Against the more fashionable trend of conceptual art today, Juliet Jacobson's work encapsulates the fraught nature of a skill-based medium: drawing. With refined draftsmanship and graphite, she renders trompe l’eoil creases on a sheet of paper. Jacobson’s drawings vary in scale, and through her large, meticulous works, Jacobson continually engages with visible definitions of the invisible. Whether depicting a cloudscape, phases of the cyclical lunar cycle, or a shattered iPhone screen, all of Jacobson’s drawings embrace traces of the void. "I understand that some might find it oppressive to undertake something so laborious, but for me it's comforting to have such serene, abiding work," Jacobson told the Huffington Post in an interview. "The tempo these drawings require rewards me with the gift of time. This precious resource is hard to come by and easily lost, especially when living in a big city [like New York]."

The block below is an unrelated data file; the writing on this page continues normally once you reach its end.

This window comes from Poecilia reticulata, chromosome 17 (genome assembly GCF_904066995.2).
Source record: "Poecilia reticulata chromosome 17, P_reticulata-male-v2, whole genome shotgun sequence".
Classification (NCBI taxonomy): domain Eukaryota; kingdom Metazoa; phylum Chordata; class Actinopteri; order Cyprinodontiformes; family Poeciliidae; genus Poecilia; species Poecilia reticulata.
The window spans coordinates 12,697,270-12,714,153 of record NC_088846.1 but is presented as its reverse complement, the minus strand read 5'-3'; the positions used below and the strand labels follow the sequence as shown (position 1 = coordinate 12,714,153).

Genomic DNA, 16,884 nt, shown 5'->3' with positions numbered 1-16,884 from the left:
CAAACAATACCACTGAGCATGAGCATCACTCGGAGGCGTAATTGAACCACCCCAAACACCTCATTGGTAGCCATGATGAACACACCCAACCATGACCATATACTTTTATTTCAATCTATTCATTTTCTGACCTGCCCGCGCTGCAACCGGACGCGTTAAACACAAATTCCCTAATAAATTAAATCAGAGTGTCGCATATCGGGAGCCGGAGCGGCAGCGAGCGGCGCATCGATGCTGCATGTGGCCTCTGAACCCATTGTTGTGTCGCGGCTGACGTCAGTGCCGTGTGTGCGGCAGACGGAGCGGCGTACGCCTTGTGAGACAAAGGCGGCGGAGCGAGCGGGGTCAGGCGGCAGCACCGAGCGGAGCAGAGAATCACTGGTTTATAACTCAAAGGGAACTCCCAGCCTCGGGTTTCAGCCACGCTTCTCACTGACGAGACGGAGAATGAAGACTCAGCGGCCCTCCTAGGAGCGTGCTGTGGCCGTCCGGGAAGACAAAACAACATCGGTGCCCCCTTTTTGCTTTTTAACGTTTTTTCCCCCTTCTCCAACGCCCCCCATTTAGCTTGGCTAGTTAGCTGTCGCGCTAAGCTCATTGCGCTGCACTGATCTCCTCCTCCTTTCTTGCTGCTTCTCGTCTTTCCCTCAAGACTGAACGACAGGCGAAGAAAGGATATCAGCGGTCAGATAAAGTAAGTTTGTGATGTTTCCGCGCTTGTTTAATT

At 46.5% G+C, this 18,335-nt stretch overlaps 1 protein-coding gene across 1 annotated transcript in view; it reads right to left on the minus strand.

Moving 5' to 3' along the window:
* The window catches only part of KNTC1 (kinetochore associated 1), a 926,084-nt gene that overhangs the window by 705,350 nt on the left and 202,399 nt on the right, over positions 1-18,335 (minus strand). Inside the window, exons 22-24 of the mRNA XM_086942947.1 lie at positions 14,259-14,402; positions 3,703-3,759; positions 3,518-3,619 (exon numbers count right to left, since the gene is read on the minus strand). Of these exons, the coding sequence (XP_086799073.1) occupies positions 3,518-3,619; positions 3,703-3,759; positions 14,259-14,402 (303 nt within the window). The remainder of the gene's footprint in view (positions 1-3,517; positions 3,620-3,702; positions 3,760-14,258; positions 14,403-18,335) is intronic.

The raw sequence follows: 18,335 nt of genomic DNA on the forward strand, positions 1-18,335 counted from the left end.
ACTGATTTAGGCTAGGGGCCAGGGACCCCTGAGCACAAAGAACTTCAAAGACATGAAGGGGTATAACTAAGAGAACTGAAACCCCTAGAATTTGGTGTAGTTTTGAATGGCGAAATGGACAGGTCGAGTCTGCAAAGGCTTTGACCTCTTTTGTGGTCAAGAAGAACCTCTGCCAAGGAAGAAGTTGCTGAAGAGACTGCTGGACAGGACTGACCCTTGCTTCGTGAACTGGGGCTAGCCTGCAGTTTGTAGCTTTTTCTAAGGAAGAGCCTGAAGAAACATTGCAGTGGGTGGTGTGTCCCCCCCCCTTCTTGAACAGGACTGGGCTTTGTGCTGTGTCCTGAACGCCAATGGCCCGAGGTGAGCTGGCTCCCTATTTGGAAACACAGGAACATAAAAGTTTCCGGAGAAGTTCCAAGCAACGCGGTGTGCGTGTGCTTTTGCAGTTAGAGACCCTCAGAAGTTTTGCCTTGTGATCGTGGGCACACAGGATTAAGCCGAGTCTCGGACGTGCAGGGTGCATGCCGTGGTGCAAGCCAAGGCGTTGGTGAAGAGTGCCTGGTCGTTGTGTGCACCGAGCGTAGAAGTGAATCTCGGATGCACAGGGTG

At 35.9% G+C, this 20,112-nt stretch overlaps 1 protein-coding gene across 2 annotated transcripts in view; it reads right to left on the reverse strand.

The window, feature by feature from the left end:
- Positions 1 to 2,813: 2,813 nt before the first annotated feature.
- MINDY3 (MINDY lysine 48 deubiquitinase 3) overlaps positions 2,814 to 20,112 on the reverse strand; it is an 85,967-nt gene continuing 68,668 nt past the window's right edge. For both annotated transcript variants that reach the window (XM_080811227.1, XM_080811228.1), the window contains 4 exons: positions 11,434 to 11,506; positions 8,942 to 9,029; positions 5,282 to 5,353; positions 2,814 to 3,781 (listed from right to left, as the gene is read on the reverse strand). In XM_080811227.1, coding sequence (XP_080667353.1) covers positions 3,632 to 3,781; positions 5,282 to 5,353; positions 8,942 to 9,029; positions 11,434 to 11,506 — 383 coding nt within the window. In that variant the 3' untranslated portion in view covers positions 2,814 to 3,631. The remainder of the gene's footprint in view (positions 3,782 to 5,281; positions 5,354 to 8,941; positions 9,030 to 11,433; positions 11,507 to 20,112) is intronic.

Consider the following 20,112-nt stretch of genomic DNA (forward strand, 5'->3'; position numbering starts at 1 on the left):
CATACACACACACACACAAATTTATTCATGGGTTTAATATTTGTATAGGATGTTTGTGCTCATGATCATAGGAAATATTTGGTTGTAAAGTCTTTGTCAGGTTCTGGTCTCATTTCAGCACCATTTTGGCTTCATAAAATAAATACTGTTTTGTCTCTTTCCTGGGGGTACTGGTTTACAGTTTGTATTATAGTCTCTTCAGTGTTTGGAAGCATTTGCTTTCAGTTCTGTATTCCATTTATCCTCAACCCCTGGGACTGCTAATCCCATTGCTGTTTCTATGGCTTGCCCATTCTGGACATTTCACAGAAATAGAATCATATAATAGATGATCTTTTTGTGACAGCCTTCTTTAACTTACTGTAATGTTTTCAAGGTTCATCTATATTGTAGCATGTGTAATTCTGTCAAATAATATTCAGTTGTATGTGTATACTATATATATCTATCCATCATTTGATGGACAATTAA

Jacobson was born in 1977 in Puyallup, Washington. She attended the School of the Art Institute of Chicago as an undergraduate before receiving her MFA from New York University in 2006. Jacobson’s work has been exhibited at New York University, New York’s Center for Book Arts, and the Busan Museum of Modern Art in Busan, Korea, among other institutions, galleries, and art fairs.